Medical futurology is no excuse for the UK's organ failures

A mouse with a human liver is extraordinary indeed, but we should do better with what science has provided.

We can create a mouse with a human liver. So, no longer any need to face up to the tricky subject of organ donation, right? Wrong. One of the dangers of such achievements is that we begin to think that a solution to the organ crisis is just around the corner.

The Japanese mouse-human chimera involved taking adult stem cells from human skin and chemically inducing them to return to their “pluripotent” state, where they can become any kind of cell. Further treatment guided them to take the form of liver cells, which were then grafted into the mouse. There, they connected to the blood vessels and formed into a functioning human liver.

The work built on an idea first put forward by the US geneticists Tim Townes and Thomas Ryan in 2000. They spotted that knocking out certain genes and inserting genetic material from an afflicted patient allowed you to rear an animal whose heart, liver, pancreas or blood or skin cells were human – that were genetically matched to the recipient and were in every way perfect for transplantation.

By coincidence, Townes and Ryan submitted their patent application on the day after Sally Slater was discharged from a hospital in Newcastle. Slater, aged six, had undergone an emergency heart transplant after a virus attacked her cardiac tissue. Her donor was a recently deceased, middle-aged woman whose family came forward to help after Slater’s father issued an emotional appeal through the national media.

Every year in the UK, a hundred or so families go the other way and overrule the wishes of a deceased relative who had wanted to donate his or her organs. In the decade that it might take for the Japanese success to make any headway into patient treatment, more than a thousand families could dash the hopes of the desperately ill. That’s in this country alone, where more than 7,000 people are waiting for transplants. A thousand of them will die this year because of a lack of organs. Slater, now a thriving 19-year-old with a 62-year-old heart, has been vocal and active in drawing attention to the shortfall, encouraging more people to sign up for organ donation.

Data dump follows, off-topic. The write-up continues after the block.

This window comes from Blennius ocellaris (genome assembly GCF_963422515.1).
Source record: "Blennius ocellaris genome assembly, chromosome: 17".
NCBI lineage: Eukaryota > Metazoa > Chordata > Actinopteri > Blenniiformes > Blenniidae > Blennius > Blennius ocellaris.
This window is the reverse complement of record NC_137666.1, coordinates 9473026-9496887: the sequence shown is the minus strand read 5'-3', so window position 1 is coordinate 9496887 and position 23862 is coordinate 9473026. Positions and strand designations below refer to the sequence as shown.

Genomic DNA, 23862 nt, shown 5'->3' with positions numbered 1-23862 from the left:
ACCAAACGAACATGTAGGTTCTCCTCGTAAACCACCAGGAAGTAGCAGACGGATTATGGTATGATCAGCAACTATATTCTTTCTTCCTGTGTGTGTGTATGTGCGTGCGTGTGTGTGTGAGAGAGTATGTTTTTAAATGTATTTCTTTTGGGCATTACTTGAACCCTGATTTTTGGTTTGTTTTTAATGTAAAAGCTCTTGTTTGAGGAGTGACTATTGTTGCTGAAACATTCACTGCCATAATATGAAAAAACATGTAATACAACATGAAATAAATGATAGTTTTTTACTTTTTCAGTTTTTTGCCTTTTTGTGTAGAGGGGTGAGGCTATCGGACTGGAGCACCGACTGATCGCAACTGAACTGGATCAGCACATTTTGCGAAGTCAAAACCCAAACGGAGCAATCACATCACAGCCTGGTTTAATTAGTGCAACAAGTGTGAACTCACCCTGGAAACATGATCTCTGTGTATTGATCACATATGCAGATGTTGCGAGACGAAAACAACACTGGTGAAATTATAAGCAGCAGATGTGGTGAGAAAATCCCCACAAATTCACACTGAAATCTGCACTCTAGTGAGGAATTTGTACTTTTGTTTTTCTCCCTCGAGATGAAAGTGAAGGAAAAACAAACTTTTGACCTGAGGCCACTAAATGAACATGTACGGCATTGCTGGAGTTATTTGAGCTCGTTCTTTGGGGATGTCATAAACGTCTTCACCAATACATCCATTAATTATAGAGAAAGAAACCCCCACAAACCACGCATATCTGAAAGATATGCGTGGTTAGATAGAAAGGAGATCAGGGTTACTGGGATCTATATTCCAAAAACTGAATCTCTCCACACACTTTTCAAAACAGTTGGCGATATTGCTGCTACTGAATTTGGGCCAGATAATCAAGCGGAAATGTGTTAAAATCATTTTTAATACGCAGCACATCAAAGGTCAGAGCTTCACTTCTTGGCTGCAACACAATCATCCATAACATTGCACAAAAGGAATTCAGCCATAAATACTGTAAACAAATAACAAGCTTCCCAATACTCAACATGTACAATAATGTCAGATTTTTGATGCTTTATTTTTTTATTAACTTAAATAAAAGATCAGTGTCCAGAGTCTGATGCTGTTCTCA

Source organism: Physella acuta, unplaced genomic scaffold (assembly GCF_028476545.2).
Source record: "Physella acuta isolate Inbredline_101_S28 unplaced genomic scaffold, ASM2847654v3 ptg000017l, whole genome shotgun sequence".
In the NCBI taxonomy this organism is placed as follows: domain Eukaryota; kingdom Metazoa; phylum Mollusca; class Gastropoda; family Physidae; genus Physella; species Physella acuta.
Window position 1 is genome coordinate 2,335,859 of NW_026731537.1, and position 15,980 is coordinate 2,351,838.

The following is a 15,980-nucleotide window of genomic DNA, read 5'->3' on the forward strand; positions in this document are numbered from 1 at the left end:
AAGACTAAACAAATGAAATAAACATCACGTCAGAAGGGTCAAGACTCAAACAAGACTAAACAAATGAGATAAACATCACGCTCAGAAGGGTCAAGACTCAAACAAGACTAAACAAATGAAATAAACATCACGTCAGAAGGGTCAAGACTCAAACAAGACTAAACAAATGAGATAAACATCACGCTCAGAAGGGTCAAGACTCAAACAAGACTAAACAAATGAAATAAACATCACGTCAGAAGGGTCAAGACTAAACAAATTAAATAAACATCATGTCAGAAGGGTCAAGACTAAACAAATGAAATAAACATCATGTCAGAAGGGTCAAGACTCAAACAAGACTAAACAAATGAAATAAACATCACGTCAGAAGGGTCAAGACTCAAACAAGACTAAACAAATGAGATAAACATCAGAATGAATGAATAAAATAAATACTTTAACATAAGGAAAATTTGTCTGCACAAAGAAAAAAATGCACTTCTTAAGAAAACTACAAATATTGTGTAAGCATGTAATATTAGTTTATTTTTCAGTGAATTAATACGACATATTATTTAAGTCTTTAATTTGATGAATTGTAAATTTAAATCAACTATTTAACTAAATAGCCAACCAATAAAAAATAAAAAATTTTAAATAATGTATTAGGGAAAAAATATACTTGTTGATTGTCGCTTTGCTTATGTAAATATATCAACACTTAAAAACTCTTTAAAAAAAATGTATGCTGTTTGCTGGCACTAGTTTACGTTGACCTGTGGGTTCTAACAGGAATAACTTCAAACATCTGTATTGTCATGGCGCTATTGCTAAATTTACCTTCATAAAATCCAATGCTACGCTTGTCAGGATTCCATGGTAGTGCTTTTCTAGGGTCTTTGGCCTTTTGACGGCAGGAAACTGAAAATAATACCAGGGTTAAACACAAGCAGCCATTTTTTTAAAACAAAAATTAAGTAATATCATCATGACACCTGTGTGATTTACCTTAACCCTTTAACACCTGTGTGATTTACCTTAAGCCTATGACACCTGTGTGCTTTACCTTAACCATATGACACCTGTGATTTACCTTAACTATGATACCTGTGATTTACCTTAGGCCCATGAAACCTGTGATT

Things might get a little better after the 2 July decision by the Welsh Assembly to adopt “presumed consent” for organ donation. After 2015, people in Wales who don’t want their organs recycled will have to sign the opt-out register. Somewhat perversely, organs from Wales will be available to patients in the rest of the UK, which remains opt-in after a 2008 review concluded that opt-out was unlikely to increase the number of donated organs and risked reducing their availability IN THE FRAME by undermining trust in the medical profession.

Britain has one of the highest refusal rates in Europe, with half of all families denying organs if the deceased’s wishes are not known. In some ways this is understandable. It is only 45 years since the first UK liver transplant and 30 since our first heart-and-lung transplant. That is a very short time, in human terms, in which to contemplate changes to our death rituals.

Nonetheless, we should do better with what science has provided – regardless of what is coming. A mouse with a human liver is extraordinary indeed. But scientists have also made great strides in learning how to perform transplants, how to suppress the immune system’s rejection of foreign tissue and how to care for those who have gone through such traumatic procedures.

It would be a terrible shame if the advances of stem-cell research were to provide any further excuse for refusing to save a life.

Japanese scientists have grown human liver cells in mice. Photograph: Getty Images

Michael Brooks holds a PhD in quantum physics. He writes a weekly science column for the New Statesman, and his most recent book is At the Edge of Uncertainty: 11 Discoveries Taking Science by Surprise.

This article first appeared in the 15 July 2013 issue of the New Statesman, The New Machiavelli

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The Tinder dating app isn't just about sex – it's about friendship, too. And sex

The lines between sex, love and friendship are blurrier than ever, as I found out quickly while using the app.

The first time I met someone using Tinder, the free dating app that requires users to swipe left for “no” and right for “yes” before enabling new “matches” to chat, it was an unqualified success. I should probably qualify that. I was newly single after five years in a committed relationship and wasn’t looking for anything more than fun, friendship and, well, who knows. A few weeks earlier I had tried to give my number to a girl in a cinema café in Brixton. I wrote it on a postcard I’d been using as a bookmark. She said she had a boyfriend, but wanted to keep the postcard. I had no date and I lost my page.